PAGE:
In postmodern society people’s ethnicities and jobs are still important sources of identity for some.
Leisure, postmodernity and identity
Sheila Scraton and Peter Bramham Drew on the work of E.P. Thompson to argue that Leisure was a product of modernity. With the onset of postmodernity the nature of leisure has changed.
Before industrialisation and modernity there was no clear distinction between work and leisure. Natural cycles governed time and work and leisure activities were intermingled.
The advent of modernity and industrialisation changed this. In the factory system workers were paid for their time. This created a strong distinction between work-time and leisure-time.
In modern societies Fordist production techniques produced standardised goods for mass consumption. Systematic planning was also part of modernist production. These norms of work all influenced the development of leisure.
Modernity and leisure
Organised leisure was part of the modernist project and was organised primarily around social class.
Leisure was time left over from work which could be filled with free-time activities which supported the existing economic and political structure.
The state and voluntary sector were involved in organising leisure activities which were supposed to benefit both the individual and society.
However the idea of rational, planned and organised leisure began to lose influence after World War Two.
The influence of American culture through rock and roll, the women’s movement and immigration all raised questions about homogenised leisure.
These heralded changes to leisure in postmodern society, when leisure became more diverse and fragmented.
Scraton and Bramham identify three key features of postwar leisure that are postmodern:
Postmodern leisure is based on consumption
Leisure is an expression of lifestyle
Leisure is about the body.
Postmodern leisure is based on consumption
Postmodern leisure is based on individuals buying goods and services.
Modern leisure was discipline, postmodern leisure was more about self indulgence. You do what you want rather than doing what others determine is good for you. Postmodern leisure is like shopping: you indulge yourself in exploration and choice.
Postmodern Leisure is an expression of lifestyle
Leisure becomes an expression of a lifestyle rather than a search for self-improvement or relaxation. It becomes a playful means to express who you are. Individualism, privatisation and commercialism undermine rational recreation, games, team spirit, fair play and traditional sporting values. People’s identities become wrapped up in the goods they buy rather than being rooted in their jobs, families or communities.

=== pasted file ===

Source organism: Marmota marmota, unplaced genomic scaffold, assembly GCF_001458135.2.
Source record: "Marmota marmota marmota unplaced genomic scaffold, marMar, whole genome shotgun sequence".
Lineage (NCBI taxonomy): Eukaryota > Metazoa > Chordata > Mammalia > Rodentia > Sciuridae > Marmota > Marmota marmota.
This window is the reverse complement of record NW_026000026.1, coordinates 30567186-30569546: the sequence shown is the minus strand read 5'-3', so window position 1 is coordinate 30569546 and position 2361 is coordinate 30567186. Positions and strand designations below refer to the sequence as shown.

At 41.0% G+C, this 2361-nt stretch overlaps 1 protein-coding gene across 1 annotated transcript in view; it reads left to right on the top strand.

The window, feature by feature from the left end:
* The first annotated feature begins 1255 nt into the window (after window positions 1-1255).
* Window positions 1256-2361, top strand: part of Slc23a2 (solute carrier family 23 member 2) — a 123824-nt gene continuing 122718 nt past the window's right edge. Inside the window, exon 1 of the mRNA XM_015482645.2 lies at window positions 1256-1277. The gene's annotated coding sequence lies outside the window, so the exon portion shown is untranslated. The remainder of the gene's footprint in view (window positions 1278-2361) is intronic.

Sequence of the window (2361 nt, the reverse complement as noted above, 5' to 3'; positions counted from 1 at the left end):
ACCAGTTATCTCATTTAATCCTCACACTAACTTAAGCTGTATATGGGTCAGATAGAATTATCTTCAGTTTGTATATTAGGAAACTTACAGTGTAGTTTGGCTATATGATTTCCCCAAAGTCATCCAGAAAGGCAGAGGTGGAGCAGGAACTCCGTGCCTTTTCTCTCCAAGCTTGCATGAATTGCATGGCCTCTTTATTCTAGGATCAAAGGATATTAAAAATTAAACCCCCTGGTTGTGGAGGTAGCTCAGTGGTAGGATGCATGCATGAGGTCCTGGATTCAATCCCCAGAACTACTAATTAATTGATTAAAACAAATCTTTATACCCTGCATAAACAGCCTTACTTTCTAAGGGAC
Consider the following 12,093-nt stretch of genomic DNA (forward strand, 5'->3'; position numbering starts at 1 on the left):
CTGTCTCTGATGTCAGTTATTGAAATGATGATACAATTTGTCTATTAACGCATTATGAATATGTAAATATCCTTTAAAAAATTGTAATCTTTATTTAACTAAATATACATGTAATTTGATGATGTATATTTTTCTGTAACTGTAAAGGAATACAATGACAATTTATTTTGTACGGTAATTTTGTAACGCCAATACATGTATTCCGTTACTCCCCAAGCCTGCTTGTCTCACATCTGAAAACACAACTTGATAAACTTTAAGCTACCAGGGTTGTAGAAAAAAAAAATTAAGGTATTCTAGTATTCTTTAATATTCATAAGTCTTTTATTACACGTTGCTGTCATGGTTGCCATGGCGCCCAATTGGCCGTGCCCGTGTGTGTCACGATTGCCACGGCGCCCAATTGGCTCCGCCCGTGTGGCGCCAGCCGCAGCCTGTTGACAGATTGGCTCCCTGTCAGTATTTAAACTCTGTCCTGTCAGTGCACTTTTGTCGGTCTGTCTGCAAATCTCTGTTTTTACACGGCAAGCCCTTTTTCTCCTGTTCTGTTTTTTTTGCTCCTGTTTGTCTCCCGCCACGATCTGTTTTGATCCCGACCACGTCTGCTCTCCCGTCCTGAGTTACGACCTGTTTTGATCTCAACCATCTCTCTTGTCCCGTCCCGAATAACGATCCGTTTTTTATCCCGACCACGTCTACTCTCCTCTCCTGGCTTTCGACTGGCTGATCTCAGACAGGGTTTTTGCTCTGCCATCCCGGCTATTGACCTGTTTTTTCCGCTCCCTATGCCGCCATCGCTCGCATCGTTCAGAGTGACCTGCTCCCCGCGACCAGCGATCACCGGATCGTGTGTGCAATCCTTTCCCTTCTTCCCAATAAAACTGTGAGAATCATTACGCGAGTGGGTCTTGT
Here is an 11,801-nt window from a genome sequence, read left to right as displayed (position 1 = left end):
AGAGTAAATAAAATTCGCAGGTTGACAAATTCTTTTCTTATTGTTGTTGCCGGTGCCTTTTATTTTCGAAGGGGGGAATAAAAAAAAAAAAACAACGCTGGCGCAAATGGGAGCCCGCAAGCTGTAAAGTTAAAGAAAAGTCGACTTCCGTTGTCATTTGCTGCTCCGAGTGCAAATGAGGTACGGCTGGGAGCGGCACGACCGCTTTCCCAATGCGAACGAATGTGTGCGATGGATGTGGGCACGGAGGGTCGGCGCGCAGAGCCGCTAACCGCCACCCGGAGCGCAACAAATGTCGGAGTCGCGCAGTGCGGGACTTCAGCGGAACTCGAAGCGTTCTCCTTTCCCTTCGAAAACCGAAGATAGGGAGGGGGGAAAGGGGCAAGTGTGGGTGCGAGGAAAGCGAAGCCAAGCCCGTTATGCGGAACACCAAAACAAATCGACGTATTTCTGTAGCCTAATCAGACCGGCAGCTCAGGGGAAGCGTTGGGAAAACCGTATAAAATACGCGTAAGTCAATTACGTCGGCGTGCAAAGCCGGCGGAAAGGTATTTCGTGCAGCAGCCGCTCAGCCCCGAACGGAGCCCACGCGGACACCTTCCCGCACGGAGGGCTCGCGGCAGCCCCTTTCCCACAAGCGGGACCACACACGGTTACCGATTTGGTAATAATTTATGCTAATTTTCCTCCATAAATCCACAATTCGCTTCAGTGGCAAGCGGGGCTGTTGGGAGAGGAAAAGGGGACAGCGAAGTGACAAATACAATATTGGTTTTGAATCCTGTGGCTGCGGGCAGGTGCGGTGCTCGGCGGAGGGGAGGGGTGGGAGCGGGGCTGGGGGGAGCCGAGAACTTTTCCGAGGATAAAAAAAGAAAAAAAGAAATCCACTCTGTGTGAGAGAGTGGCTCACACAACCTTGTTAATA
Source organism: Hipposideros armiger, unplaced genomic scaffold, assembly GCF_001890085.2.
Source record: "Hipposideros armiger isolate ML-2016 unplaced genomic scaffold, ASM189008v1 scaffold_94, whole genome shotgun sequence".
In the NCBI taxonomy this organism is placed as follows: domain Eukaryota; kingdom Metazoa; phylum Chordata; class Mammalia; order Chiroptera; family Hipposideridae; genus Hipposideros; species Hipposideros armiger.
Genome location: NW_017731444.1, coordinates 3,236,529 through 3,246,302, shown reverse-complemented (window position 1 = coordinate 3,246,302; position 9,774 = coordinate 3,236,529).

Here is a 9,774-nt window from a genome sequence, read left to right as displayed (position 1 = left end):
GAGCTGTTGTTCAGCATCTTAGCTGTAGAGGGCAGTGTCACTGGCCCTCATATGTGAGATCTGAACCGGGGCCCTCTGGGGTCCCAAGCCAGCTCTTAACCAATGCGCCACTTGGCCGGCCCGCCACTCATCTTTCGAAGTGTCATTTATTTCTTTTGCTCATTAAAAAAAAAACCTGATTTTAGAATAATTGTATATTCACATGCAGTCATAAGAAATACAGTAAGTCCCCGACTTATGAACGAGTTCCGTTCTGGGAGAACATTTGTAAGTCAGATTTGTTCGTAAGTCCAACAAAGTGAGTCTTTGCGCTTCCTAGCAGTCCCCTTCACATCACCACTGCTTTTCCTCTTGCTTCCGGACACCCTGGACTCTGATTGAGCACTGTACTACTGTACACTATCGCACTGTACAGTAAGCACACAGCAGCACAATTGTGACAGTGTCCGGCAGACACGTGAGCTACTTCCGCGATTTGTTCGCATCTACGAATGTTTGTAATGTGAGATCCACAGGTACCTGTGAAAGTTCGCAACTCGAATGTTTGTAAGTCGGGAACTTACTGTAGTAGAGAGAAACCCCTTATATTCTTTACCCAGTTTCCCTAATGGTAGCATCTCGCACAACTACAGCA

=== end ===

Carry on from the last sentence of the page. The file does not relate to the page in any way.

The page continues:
Postmodern leisure is about the body
Postmodern leisure involves an increasing concern with the body. In modernity rational leisure was concerned with health and fitness, postmodern leisure is about achieving the desired body shape as an expression of the self.
Evaluating of postmodern theories of leisure
Scraton and Bamham argue that these changes affect some groups more than others.
Many people do not have the money to engage in consumption to construct an identity. For those on low incomes shopping is still just a means to buy food and clothes to survive.
Leisure also remains gendered. Video games and sex tourism.
Racism may also prevent some ethnic minority groups from accesses certain types of leisure activity.
For the over 50s clearly enjoying, but for many leisure is limited by resources and still remains linked to work!
Sources and Signposting
This material is mainly relevant to the culture and identity option.
In October 2023, Bernie Ecclestone, who evolved Formula One into a global brand, was found guilty of tax evasion amounting to £400 million. Originating from a 2015 case, the 92-year-old was sentenced to 17 months jail, suspended due to his age, and fined over £650 million. Critics argue this punishment is lenient, underlining the £400 million impact on UK tax revenue and upholding the Marxist perspective that justice is softer on the affluent.
Bernie Ecclestone was found guilty of tax evasion in October 2023. The total amount of tax he evaded paying was around £400 million (1)
The case dates back to 2015 when he had a meeting with UK tax officers from the HMRC. He failed to declare that he was paying into one particular trust in Singapore, money which he should have been paying tax on.
He must have paid in HUGE sums to this trust and made huge profits to have run up a £400M tax bill (which he evaded). The profits would have been at least double that amount!
He plead guilty to this charge and was given a 17th month jail sentence and a fine, meaning he will have to pay just over £650 million to the UK tax authority, and £74 000 in costs to the prosecution.